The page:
By SHARON SALYER
Why would the governing council for one of Everett’s oldest churches agree to co-sponsor a local conference for gay and lesbian youths?
Last year’s Links and Alliances conference was so controversial two state lawmakers called for its cancellation.
But when organizers asked Pastor G. Lee Kluth of Trinity Lutheran Church about being one of several co-sponsors for this year’s event, he agreed to discuss it with the church’s 12-member governing council.
"Maybe this is one way of showing the community that God’s grace extends to people different from us and people who feel excluded or left out," Kluth said.
The daylong conference for students 14 to 21 will take place Saturday at Everett Community College.
Topics include how to handle harassment, creating healthy relationships, gay-straight alliances in schools, STD/HIV education and information on drugs and alcohol.
The $2,400 conference cost was paid for by funds raised from the Snohomish County AIDS walk and other private donations, said Dr. Jo Hofmann, deputy health officer of the Snohomish Health District, one of the sponsoring organizations.
Last year, John Koster, who now is running for Congress, and state Sen. Val Stevens, R-Arlington, wrote letters to Everett Community College calling for the cancellation of the conference, citing concern over the wide age range of students and the sexual interaction that might occur.
Twenty students attended last year’s event, which went on as planned. Thirty students have registered and about 50 are expected this year. So far, the conference has not drawn protests.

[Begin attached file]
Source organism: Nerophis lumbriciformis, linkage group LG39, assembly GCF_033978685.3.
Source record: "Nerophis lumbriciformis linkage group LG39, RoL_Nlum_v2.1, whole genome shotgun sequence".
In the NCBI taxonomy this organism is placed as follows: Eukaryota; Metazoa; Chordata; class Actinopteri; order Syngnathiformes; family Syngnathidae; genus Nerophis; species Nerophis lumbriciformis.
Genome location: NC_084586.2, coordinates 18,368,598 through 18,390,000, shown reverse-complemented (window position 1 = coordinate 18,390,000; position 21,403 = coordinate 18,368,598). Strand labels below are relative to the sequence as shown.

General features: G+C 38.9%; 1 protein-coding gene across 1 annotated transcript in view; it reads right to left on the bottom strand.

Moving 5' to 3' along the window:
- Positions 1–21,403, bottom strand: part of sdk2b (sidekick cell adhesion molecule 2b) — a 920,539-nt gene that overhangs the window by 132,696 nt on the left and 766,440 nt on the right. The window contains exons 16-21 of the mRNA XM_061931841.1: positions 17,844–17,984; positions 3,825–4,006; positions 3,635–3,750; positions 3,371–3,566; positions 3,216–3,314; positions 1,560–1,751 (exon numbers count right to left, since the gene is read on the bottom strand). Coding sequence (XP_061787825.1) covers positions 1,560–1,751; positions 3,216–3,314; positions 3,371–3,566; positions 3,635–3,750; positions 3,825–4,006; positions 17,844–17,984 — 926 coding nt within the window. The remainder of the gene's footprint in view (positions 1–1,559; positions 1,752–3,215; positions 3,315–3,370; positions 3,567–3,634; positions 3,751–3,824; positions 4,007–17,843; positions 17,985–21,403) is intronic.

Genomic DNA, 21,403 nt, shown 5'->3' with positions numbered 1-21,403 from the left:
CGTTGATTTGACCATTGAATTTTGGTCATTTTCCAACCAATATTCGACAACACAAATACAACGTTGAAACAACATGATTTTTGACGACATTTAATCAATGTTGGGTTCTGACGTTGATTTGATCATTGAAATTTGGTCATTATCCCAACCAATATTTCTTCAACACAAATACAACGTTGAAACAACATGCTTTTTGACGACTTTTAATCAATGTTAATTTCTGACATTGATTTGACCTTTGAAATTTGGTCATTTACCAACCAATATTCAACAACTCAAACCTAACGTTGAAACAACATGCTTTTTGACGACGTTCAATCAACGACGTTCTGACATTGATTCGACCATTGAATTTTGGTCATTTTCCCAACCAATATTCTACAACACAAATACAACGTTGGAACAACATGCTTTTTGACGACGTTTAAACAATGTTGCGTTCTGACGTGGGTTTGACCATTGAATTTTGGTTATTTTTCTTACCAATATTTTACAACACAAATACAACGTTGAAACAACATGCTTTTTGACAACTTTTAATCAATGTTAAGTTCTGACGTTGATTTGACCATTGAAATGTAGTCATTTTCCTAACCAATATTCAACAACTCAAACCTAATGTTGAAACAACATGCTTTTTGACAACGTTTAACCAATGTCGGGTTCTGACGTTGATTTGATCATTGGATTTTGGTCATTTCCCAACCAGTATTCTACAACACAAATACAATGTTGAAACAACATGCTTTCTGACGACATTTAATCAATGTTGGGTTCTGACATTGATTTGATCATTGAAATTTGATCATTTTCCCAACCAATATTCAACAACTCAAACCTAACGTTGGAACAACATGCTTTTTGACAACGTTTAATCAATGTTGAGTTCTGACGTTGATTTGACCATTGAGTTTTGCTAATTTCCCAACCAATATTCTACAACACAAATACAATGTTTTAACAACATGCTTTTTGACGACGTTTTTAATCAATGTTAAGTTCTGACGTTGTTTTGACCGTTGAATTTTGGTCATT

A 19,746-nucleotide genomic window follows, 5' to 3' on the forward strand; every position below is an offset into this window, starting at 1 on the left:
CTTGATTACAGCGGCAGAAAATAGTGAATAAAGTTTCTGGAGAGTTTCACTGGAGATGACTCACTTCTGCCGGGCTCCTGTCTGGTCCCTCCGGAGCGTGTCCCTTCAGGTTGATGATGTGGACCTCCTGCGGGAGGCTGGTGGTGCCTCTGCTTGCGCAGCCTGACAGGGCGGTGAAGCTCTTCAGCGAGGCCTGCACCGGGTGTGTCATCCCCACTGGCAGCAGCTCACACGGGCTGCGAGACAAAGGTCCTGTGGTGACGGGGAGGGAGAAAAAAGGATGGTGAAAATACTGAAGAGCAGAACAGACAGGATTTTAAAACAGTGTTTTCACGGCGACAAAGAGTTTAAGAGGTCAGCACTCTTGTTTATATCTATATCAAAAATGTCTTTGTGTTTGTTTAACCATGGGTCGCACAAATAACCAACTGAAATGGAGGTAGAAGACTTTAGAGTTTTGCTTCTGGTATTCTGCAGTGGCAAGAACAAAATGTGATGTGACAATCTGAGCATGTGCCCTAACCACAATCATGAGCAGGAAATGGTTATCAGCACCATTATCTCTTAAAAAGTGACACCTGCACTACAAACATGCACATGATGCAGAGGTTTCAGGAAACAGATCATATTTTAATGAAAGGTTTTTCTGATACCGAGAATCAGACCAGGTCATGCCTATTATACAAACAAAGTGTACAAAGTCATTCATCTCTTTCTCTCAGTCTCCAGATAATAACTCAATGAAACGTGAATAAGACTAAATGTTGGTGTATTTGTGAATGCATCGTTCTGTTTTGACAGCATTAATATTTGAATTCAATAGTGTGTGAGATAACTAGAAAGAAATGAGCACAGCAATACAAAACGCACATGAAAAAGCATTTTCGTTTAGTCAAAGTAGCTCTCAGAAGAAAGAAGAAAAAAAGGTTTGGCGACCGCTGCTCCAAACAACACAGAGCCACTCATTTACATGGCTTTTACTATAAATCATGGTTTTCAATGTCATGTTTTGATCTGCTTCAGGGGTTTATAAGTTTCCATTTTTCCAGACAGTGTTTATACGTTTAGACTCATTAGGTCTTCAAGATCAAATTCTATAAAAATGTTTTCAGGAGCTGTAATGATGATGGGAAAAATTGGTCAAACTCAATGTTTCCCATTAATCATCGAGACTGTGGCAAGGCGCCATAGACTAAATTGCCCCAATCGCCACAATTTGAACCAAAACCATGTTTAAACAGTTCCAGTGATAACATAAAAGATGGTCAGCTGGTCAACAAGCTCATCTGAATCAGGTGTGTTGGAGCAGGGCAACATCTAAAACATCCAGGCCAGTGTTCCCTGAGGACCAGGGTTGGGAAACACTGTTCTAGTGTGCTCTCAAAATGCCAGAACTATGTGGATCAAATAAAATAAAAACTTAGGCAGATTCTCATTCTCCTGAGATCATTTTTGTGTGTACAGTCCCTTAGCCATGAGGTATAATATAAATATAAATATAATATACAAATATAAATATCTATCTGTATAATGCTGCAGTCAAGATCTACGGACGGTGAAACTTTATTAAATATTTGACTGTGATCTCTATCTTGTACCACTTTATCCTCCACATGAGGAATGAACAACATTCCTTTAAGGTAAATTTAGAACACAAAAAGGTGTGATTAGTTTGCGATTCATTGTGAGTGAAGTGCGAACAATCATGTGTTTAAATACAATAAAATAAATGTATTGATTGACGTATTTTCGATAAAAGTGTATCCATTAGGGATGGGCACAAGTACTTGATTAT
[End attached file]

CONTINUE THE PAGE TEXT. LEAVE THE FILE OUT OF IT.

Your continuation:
Kluth said his church’s council took several months to consider whether to be one of the cosponsors.
"We as a council did struggle; should we do this or should we not?" he said.
"In light of the violence we hear in regard to gays and lesbians, I for one am happy there’s a safe place gays can come together and not be afraid," he added.
He said he understands that some may not understand and others might outright disagree with his decision to take the issue to the church’s council.
"I know there are struggles," he said. "There may be some people in my parish don’t agree with me. That’s OK."
Kluth has been the minister of the church, which will celebrate its 97th anniversary in January, for more than seven years. He has been involved with county’s AIDS and HIV consortium for years.
"It’s been something on my heart for the last 10-plus years, to support those people who maybe feel they’re on the outside of society," Kluth said.
Doug DeRosia, 20, who will be attending the conference, said he knows what it’s like to feel like an outsider.
The Marysville resident said he often ate alone in his high school lunchroom after students learned he was gay. When he walked through the school’s halls, he was often called derogatory names.
"You get isolated practically by everybody," he said.
Those kinds of pressures and harassment led to his decision to drop out of school in 10th grade, DeRosia said.
DeRosia is working at a day care center and hopes to finish high school by passing a General Education Development test and become a registered nurse.
DeRosia believes establishing gay-straight alliances in high schools, one of the goals of Saturday’s conference, would help students battle the isolation and fear he faced.
Rarely, he said, did other students speak up for him. Formation of such groups would help break down barriers that prevent straight students from speaking up.
"People wouldn’t be afraid; they wouldn’t think that because they’re associated with (the group) that you’re gay," he said. "People could set an example for others … that there’s support from all around."
Other sponsors of the event include the Washington Education Association, the Washington Chapter of Safe Schools, Cocoon House, Compass Health, Everett Community College, Human Services Council of Snohomish County, Evergreen Unitarian Universalist Fellowship in Marysville, First Congregation, United Church of Christ in Everett and Planned Parenthood.
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